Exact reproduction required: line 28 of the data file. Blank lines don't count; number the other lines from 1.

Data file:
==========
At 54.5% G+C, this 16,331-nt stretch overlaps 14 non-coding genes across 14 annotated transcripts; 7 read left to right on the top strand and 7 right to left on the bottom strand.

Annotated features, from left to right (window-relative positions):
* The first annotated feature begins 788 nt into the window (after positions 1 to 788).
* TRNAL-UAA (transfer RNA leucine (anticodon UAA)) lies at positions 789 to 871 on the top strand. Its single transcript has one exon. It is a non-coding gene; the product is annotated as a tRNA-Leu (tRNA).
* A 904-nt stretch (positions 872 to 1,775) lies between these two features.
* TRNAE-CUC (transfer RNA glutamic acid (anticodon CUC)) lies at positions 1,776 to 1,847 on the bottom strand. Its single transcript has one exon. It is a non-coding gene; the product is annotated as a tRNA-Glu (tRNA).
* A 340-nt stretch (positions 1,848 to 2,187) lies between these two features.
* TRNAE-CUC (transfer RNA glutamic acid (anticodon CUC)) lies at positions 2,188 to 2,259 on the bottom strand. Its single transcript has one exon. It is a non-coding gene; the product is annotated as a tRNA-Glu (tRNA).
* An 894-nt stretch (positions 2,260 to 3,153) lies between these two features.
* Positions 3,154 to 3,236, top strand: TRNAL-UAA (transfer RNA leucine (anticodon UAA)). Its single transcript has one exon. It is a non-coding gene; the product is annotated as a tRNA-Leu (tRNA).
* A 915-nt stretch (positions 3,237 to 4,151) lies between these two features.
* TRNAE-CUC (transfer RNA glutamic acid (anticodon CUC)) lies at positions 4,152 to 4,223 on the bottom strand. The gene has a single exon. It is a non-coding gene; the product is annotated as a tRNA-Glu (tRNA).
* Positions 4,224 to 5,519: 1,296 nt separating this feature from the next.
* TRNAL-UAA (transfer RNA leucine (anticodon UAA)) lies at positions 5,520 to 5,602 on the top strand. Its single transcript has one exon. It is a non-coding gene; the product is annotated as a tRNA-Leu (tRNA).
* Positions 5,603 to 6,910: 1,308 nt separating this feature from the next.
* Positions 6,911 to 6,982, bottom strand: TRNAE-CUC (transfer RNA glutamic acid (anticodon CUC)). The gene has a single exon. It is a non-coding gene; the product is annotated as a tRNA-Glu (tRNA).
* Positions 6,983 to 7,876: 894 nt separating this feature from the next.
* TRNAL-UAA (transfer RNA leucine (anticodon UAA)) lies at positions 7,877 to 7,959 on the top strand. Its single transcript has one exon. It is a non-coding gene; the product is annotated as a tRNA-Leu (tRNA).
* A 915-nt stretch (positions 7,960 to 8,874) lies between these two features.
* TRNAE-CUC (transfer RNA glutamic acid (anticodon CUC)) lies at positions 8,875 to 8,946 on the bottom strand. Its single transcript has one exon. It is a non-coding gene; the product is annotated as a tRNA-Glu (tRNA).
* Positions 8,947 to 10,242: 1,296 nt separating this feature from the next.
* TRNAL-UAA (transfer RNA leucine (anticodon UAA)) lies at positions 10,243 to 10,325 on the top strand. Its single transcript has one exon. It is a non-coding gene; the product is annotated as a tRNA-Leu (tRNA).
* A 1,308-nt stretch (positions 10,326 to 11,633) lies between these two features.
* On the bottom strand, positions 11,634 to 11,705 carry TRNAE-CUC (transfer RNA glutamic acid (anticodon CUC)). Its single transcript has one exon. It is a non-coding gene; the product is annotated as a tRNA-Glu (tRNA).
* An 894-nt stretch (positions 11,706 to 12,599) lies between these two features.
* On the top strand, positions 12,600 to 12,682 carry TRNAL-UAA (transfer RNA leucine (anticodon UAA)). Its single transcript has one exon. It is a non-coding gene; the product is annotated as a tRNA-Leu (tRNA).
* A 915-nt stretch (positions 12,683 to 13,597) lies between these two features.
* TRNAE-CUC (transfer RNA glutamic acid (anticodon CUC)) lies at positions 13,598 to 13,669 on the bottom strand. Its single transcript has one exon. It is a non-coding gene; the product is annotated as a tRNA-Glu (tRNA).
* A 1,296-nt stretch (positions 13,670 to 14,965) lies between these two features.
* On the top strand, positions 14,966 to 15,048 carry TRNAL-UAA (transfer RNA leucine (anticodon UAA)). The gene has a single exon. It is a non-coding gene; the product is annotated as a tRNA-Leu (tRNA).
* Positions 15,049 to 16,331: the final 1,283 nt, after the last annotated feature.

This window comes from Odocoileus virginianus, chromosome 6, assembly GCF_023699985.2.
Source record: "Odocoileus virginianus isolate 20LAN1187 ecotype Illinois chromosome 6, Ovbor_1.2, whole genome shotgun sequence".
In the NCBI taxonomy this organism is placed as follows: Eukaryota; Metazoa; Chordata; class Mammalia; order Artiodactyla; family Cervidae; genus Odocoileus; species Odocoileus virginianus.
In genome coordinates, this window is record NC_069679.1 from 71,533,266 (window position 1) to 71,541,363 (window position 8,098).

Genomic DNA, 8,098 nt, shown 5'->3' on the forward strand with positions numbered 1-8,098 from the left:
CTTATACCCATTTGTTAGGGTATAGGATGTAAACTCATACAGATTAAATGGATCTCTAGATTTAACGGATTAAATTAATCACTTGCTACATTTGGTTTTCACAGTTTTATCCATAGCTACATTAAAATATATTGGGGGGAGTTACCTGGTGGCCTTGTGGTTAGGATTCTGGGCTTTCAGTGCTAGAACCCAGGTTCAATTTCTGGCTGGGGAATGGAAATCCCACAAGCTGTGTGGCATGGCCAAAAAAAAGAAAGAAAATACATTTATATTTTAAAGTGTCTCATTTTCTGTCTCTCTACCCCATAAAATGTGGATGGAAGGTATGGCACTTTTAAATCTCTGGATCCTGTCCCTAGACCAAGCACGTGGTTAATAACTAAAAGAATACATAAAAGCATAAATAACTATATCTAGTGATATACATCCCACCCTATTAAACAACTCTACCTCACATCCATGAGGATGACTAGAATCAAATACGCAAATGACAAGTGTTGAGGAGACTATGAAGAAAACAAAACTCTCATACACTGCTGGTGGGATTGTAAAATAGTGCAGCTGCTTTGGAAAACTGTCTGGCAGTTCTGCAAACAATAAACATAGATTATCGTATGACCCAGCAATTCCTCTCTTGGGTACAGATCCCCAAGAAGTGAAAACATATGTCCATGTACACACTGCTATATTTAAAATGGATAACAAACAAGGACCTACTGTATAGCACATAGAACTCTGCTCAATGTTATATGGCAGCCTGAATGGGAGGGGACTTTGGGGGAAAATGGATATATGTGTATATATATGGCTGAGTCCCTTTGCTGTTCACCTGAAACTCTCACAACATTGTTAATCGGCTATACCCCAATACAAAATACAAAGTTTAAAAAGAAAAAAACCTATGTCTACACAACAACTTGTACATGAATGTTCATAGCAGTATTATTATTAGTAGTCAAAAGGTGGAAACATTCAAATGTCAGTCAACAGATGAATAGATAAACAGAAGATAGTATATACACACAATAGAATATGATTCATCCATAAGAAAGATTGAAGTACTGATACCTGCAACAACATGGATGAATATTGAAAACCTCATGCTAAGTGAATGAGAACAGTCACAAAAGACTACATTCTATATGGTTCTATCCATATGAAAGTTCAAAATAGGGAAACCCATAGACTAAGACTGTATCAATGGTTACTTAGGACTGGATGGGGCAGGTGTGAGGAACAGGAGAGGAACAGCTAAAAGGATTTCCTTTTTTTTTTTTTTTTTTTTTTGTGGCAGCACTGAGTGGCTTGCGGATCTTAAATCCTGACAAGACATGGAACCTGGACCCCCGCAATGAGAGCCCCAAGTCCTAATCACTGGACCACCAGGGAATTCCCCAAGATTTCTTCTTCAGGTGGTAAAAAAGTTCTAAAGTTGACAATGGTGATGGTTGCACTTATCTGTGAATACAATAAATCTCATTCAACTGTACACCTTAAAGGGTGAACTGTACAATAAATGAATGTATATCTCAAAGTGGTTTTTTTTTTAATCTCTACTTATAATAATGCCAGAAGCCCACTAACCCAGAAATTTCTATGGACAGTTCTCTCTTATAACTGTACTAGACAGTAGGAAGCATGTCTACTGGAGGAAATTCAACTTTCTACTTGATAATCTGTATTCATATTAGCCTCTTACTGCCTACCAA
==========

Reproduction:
* TRNAE-CUC (transfer RNA glutamic acid (anticodon CUC)) lies at positions 13,598 to 13,669 on the bottom strand. Its single transcript has one exon. It is a non-coding gene; the product is annotated as a tRNA-Glu (tRNA).